Kumin is noted for her formalist approach to poetry, her use of traditional metrical patterns. In the case of “The Retrieval System,” however, the poet experiments with something akin to free verse. Yet, underneath the apparent freedom of her poetic line lies Kumin’s masterful control. She manipulates stanza length, for example, to underscore her theme. The first three stanzas are six lines each, the fourth is eight, and the fifth is nine. Like the accumulating references to the dead, the basic structure of the poem adds increasing weight to the last two stanzas. In effect, the entire poem offers a verbal equivalent to the final image of the shrouding snow.

Another Kumin strength is her careful use of detail. In the third stanza, for example, the poet makes three references to musical selections associated with her late piano teacher. Each is extraordinarily resonant. “Country Gardens” by twentieth century Australian-born American composer Percy Grainger is a piano duet, a fact that underscores the relationship between poet and teacher. The piece is also a tone poem meant to conjure up country life, an apt parallel to Kumin’s bucolic setting. The second musical selection, “Humoresque,” by nineteenth century German composer Robert Schumann, is a piece that calls attention to the shifting moods of Kumin’s poem. As its title indicates, the piano piece is intended to be lively and funny, just like some of the poet’s correspondences,...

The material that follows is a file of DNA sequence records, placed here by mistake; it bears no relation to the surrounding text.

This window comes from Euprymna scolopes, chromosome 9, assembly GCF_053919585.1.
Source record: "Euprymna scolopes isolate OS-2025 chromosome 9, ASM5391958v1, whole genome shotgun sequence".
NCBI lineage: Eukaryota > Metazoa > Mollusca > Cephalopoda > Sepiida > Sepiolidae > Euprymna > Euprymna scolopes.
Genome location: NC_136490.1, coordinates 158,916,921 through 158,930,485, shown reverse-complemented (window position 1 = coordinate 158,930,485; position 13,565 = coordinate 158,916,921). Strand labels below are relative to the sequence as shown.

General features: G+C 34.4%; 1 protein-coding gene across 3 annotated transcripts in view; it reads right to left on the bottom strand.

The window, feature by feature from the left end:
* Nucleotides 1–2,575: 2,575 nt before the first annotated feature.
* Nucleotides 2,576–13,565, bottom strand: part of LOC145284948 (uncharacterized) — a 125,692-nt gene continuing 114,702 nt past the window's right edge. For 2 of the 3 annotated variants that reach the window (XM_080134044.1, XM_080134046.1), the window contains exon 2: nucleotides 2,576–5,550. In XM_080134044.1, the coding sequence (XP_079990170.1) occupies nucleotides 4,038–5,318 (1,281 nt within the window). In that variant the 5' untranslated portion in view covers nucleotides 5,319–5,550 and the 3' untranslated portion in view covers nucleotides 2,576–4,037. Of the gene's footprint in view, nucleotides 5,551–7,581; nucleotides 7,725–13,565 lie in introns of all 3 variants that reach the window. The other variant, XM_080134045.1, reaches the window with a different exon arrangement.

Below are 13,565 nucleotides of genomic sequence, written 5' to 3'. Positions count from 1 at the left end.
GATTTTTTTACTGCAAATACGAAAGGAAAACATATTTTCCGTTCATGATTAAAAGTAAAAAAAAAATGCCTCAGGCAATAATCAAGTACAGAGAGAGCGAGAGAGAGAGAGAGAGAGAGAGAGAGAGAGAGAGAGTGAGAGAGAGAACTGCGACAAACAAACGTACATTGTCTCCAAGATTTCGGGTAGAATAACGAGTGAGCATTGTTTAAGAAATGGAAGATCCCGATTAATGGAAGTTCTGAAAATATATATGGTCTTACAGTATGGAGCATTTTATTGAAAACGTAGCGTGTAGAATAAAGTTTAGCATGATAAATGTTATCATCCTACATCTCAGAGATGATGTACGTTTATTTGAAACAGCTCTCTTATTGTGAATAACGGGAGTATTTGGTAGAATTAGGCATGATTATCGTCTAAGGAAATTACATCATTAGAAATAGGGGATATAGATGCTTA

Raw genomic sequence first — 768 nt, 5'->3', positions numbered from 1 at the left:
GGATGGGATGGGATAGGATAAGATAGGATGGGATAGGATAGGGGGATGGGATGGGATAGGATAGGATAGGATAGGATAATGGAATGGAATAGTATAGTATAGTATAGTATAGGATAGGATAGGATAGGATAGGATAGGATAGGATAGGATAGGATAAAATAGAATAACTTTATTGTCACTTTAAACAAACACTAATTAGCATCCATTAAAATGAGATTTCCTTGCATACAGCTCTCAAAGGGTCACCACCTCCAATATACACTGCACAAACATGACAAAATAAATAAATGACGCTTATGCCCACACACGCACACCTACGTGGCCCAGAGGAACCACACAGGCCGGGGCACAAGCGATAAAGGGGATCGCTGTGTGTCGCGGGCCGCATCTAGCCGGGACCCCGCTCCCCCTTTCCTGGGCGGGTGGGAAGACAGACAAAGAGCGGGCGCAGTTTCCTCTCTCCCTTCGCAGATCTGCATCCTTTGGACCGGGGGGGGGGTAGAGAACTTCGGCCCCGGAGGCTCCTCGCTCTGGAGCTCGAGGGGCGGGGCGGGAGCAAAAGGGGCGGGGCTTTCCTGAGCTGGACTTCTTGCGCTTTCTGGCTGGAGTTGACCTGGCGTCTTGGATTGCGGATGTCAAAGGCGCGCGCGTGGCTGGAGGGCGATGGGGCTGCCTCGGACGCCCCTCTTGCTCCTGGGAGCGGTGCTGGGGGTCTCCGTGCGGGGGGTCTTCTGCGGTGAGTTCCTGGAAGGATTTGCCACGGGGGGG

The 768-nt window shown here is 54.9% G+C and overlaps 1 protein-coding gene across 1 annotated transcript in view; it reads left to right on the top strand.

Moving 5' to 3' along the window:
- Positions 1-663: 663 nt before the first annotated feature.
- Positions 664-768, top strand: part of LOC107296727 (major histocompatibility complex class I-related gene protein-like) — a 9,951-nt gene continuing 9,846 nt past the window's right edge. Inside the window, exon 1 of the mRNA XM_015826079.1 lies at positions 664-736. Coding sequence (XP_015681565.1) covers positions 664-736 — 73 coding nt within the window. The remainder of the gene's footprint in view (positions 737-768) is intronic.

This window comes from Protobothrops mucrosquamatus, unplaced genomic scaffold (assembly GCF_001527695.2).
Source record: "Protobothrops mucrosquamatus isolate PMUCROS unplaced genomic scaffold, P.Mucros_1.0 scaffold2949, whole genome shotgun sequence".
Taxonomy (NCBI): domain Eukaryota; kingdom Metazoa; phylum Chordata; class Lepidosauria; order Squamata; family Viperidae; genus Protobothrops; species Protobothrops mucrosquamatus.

(The entire section is 447 words.)

The Retrieval System

(Literary Masterpieces, Volume 17)